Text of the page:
12. 12. SURPRISE SURPRISE… •The same gender stereotyping in effect on the whole. •No significant change in attitudes of parents/kids in general. •General confusion at the stereotypes being questioned in terms of kids learning the expected role of their gender.
  13. 13. Steve Reece steve.reece@vicientertainment.co.uk www.KidsBrandInsight.com Steve’s Toy Industry Blog: www.stevenreece.com
  14. 14. Pink is very clearly seen as being ‘for girls’. Positively embraced by the majority* of girls, positively rejected by the majority of boys. * Note, a small minority of girls don’t like/buy into the pink thing, but this research suggests that’s a small minority view...
  15. 15. •When we questioned several dozen kids and parents of both genders about the potentially excessive or offensive use of pink to label something as being for girls we found literally no individuals who objected, although we did find a few who opted out of the stereotype. •In general though, pink being ‘for girls’ was viewed as being practical and helpful when looking for things to buy for girls – in the same way as Department stores label gifts as ‘For Her’ or ‘For Her’.
  16. 16. Steve Reece steve.reece@vicientertainment.co.uk www.KidsBrandInsight.com Steve’s Toy Industry Blog: www.stevenreece.com
  17. 17. Most boys & girls at that school expressed agreement/acceptance with these gender labels because they preferred the particular books they were being directed to. This book display was in a school library where we conducted some sessions of this research.
  18. 18. Based on negative PR around this issue, gender labelling clearly appears to strongly offend some people, but in general for the majority, based on our research, gender labelling is seen as a non issue at least, and often seen as useful/practical by kids and parents.
  19. 19. •It’s possible for sure, but there is a long way to go/major barrier to be hurdled before anything fundamentally changes, because… •…today’s parents, grandparents, teachers, and other adults were brought up with gender labelling/stereotyping as the norm, and they are at least as strong a factor as toy or kids entertainment companies based on this research. •Tomorrows parents are being brought up in a gender stereotyped world with adult and media influences encouraging/supporting/driving gender stereotypes.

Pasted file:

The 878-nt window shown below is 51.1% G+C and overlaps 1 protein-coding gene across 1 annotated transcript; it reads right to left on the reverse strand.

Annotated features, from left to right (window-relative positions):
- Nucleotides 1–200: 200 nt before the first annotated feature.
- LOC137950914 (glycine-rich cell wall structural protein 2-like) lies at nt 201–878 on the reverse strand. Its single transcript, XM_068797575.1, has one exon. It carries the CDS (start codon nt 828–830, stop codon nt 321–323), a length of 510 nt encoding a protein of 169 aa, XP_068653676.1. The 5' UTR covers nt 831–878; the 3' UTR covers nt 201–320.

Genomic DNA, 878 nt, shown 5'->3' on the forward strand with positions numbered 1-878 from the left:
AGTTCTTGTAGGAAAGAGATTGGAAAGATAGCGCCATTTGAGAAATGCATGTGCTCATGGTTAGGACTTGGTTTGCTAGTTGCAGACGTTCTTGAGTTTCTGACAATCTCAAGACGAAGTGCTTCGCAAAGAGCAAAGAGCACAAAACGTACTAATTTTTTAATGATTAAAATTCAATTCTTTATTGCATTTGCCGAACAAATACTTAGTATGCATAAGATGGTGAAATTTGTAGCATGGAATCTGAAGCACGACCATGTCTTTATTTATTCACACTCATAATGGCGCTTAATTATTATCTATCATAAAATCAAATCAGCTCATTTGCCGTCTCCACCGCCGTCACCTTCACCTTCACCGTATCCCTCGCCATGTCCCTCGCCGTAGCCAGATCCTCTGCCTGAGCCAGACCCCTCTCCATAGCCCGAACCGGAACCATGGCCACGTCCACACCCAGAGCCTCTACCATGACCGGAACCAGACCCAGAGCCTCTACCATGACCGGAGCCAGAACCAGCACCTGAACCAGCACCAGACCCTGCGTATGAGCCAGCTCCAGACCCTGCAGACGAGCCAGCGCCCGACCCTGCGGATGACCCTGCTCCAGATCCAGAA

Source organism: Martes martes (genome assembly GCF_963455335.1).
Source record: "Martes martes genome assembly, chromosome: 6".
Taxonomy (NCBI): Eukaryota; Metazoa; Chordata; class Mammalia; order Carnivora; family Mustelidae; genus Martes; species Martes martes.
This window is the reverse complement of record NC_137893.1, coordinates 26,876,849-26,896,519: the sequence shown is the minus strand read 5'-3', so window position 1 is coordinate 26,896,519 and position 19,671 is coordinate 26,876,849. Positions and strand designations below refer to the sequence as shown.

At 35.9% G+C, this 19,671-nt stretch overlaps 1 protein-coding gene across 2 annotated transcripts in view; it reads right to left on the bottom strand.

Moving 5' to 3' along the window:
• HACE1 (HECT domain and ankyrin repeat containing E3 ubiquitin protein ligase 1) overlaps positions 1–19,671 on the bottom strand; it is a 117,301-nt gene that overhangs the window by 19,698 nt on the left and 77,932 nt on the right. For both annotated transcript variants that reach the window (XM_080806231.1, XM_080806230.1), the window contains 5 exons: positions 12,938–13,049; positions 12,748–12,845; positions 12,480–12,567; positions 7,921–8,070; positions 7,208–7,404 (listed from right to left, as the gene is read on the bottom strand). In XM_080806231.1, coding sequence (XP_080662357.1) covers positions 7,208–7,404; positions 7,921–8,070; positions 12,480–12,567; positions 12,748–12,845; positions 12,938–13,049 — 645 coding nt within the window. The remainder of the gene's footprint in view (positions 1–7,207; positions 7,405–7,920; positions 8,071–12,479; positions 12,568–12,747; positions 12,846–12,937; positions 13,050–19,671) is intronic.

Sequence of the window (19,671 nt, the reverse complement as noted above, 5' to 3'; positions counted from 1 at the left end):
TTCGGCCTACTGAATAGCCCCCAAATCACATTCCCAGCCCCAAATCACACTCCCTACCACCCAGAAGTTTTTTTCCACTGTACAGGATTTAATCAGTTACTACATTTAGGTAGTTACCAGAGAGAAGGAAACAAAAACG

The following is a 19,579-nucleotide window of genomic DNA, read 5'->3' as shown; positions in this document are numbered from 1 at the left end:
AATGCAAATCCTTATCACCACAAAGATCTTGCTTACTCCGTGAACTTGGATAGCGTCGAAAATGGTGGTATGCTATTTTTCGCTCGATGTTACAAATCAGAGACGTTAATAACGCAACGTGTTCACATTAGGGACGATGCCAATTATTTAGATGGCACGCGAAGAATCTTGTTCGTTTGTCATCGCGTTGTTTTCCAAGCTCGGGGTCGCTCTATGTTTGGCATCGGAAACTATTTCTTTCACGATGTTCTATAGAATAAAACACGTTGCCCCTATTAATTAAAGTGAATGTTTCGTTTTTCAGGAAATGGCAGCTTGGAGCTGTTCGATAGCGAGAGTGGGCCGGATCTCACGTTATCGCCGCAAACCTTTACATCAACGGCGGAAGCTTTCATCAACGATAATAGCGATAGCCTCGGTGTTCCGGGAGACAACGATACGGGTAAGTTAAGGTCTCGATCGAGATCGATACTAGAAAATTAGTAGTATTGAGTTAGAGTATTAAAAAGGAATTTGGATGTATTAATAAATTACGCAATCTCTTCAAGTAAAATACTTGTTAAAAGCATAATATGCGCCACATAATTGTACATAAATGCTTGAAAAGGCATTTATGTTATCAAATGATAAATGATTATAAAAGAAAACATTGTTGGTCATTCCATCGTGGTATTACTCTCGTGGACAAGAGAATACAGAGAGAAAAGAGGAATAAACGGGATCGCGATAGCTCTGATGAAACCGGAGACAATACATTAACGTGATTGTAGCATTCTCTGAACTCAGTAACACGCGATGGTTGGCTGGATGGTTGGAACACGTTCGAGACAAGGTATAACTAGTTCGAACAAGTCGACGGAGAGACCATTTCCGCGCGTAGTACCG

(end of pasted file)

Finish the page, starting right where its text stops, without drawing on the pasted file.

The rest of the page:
20. 20. Overall findings suggest clear majority acceptance of gender stereotypes in terms of roles adopted by boys and girls. This is supported/heavily influenced/reinforced by parents in most instances, although sometimes by default more than by design. For toy companies and kids content companies looking at investing at risk in products or programming this research supports a pragmatic approach geared towards supplying what most consumers want in terms of accepting/delivering on gender stereotypes, while avoiding blatant and overt gender labels likely to offend the minority who object to labelling/gender stereotyping. Those individuals who want to see social change, and are willing to invest at risk to try to buck the trend with stereotype busting products may find niche opportunity, and over time positively influence social change, but for most toy companies it seems risky to embrace this contrarian direction at this point in the absence of consumer sentiment/motivation/demand.
  21. 21. •KBI’s proprietary KIDSPLAYTEST™ methodology takes a collection of toy/game/content into a UK school for live testing with kids aged 5-11 years. •KIDSPLAYTEST ™ effectively operates as a qualitative omnibus - we take 3-4 separate products/TV shows/topics to test. •Delivering confidential top level consumer research/testing at budget price. By testing multiple products/projects, we ensure valuable insight delivered at fraction of cost of dedicated project for clients who wouldn’t necessarily access research otherwise. •You get what you pay for though – we can only test simpler concepts/products via this method. More complex products/content/projects will need standalone studies! •KIDSPLAYTEST ™ runs once every school half term i.e. roughly once every 2 months. •Open to all, but limited availability – strictly 1st come, 1st served, we do get booked in advance, plse contact us asap to book in. MORE INFORMATION: http://www.kidsbrandinsight.com/kidsplaytest
  22. 22. More information/to book your products for consumer testing: www.KidsBrandInsight.com/KIDSPLAYTEST
  23. 23. steve.reece@vicientertainment.co.uk www.KidsBrandInsight.com STEVE’s TOY INDUSTRY BLOG: www.stevenreece.com Contact Us